DC - 5 MHz BW 40 dB Amplifier

M. Gallant Sept 27, 2009

The schematic diagram below demonstrates a 40 dB (gain of 100) DC to 5 MHz bandwidth low-noise op amp circuit which can be used as a general purpose instrumentation gain block. For example, it can be used as a voltage preamplifier for medium bandwidth digital oscilloscopes such as the Syscomp DSO-101 or as a DC/AC preamplifier with any multimeter to extend the sensitivity range. To achieve this gain at 5 MHz requires an op amp with a GBW of at least 500 MHz. To achieve say 5 Volts peak output level without distortion at 5 MHz requires a slew rate of at least 150 V/us. A suitable choice is the LT1222 op amp, with a GBW of 500 MHz, a slew rate of 200V/us, low voltage noise and stable in a gain of 10 uncompensated. As usual, good power supply bypass capacitors and short leads are required. Ground return points should be as close together as possible. The circuit below shows the essential components. Note that the LT1222 spec sheet recommends a maximum Rf of 5 kohm for best performance and stability. The noninverting input was terminated with a 4.7k resistor. The gain (both signal and noise) for this stage is (Rf + Ri)/Ri, which for the component values shown is 40.1 dB (Av = 101). The 10 kohm voltage offset adjustment potentiomenter is only needed if accurate DC measurements are required.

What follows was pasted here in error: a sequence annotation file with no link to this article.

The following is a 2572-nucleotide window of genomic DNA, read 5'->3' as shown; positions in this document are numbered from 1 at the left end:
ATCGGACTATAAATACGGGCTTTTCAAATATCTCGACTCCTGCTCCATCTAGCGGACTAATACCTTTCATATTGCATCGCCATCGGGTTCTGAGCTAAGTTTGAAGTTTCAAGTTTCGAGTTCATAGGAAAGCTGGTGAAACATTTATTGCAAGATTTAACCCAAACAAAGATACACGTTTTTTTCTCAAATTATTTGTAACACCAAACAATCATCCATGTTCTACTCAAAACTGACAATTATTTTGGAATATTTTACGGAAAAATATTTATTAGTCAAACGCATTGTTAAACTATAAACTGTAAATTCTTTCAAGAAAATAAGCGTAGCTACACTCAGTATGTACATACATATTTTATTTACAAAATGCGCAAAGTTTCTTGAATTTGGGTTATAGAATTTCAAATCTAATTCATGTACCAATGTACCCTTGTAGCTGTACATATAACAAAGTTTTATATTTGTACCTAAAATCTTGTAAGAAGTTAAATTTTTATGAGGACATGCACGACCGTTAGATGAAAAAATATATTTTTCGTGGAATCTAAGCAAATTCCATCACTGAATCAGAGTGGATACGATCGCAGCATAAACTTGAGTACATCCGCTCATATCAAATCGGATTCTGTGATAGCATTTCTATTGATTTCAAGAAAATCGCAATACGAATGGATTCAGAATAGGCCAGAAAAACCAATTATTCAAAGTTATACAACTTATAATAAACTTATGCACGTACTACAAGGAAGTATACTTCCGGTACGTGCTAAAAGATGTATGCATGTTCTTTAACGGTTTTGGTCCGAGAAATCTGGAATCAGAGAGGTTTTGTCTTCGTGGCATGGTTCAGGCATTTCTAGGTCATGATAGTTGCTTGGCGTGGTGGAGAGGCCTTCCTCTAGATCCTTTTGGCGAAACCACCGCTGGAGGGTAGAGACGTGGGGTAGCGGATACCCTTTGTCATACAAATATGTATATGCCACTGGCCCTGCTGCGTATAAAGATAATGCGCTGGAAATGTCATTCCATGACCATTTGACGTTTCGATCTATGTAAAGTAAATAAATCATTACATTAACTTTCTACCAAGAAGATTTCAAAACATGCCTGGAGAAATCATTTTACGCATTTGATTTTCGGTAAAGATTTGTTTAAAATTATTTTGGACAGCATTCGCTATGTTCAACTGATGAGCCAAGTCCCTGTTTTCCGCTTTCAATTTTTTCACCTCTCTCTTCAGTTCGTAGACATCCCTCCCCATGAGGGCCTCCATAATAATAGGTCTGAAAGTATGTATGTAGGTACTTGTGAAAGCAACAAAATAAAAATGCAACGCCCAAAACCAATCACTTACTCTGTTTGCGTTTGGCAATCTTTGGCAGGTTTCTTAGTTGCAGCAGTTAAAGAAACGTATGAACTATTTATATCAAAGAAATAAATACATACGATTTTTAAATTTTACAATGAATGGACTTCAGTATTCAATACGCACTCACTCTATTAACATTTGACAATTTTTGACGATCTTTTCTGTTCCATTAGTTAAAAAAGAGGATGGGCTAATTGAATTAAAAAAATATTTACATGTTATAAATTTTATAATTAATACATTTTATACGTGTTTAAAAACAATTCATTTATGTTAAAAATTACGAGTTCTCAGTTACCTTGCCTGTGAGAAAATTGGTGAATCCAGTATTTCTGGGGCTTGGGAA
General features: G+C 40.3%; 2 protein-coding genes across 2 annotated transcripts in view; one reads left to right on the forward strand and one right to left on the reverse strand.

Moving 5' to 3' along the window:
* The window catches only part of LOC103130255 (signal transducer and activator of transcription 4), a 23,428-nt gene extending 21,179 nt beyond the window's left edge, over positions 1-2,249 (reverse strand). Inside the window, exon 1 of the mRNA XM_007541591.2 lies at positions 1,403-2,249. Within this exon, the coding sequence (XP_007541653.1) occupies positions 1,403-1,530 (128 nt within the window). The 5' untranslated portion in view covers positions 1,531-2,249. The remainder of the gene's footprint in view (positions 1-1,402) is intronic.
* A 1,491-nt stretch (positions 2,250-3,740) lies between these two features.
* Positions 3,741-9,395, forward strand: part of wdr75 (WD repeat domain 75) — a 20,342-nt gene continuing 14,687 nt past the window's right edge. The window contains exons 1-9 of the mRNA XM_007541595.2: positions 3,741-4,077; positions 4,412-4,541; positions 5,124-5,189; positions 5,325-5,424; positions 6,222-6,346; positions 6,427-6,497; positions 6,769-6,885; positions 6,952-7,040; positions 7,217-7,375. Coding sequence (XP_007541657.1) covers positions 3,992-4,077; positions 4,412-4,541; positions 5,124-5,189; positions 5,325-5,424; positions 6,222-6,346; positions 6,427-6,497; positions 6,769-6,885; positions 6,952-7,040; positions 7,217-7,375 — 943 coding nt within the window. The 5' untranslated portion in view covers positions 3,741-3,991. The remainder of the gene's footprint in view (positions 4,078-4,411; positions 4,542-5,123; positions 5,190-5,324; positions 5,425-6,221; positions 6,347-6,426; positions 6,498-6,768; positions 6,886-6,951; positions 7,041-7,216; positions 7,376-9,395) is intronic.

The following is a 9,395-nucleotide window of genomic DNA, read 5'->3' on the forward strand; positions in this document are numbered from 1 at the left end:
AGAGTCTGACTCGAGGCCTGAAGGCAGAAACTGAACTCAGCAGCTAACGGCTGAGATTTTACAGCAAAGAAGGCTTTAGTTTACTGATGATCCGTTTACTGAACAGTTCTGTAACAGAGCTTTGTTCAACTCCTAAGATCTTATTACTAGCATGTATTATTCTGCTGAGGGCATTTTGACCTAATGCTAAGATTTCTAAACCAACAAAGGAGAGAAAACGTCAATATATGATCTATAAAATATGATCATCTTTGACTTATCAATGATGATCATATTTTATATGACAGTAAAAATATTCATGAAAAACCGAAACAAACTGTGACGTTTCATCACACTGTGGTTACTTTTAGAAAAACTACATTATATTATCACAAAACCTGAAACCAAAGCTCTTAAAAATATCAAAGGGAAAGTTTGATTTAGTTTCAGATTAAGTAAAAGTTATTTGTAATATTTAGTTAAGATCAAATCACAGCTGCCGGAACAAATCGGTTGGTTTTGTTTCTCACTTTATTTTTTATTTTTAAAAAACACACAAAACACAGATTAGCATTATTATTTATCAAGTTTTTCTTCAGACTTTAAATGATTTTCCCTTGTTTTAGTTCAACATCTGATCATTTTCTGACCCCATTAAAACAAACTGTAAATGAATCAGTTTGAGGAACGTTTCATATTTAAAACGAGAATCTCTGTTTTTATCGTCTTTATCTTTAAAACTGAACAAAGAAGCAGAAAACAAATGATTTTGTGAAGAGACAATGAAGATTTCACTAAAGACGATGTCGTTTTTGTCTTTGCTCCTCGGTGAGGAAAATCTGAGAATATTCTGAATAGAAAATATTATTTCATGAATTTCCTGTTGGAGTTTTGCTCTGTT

The breadboarded circuit below provides a rudimentary test setup for component placement and noise-critical placement. The mini-breadboard was mounted in a small aluminum box with suitable connectors. With reasonable care in layout, a circuit implementation with low noise and stable against oscillation can be achieved.

The response curves below show dual-channel traces at 100 kHz, 1 MHz and 3 MHz frequencies indicating a 3db bandwidth of about 5 MHz. The drop in signal level above 1 MHz is due to the signal test source used.

With a 4.7kohm input termination, and without input source connections, the amplified output noise voltage in a bandwidth of 5 MHz (or a noise-bandwidth of 5x1.57 = 7.85 MHz) is about 4 mV rms. This is approximately the noise level expected for this circuit and is dominated by both the op amp bias current noise and the thermal noise of 4.7kohm. [With an input termination source resistance of 100 ohm, the output noise voltage would be about 1 mV rms, dominated by the LT1222 op amp input noise voltage.]

4 MHz / 26 dB Gain Very Low Offset Circuit

If less gain but higher bandwidth is required, the circuit above can be easily modified to achieve a higher bandwidth of 25 MHz at a reduced gain of 26 dB (x20) by replacing Ri in the circuit above with 270 ohm. The high-speed bipolar opamps such as the LT1222 tend to have fairly high input bias currents (100 nA in this case). With an input effective source resistance of 5kohm (combined R6 and Rs) and a gain of 100/20, this can lead to output offsets of ~ 100/20 mV which will be source resistance dependent and which cannot be nulled. For the lower gain case of 26 dB, a high performance DiFET op-amp such as the OPA637 (GBW 80MHz, SLR 135 V/us) will provide a 4 MHz bandwidth with 3V peak output before slew-limiting occurs. This configuration will have negligible contribution in output offset due to the input bias current of ~ 1pA and the ~ 1 mV output offset voltage (50 uV input Vos) can be nulled with a trimmer to ~ 100uV. Output noise level in this 26 dB circuit will be about 600 uVrms.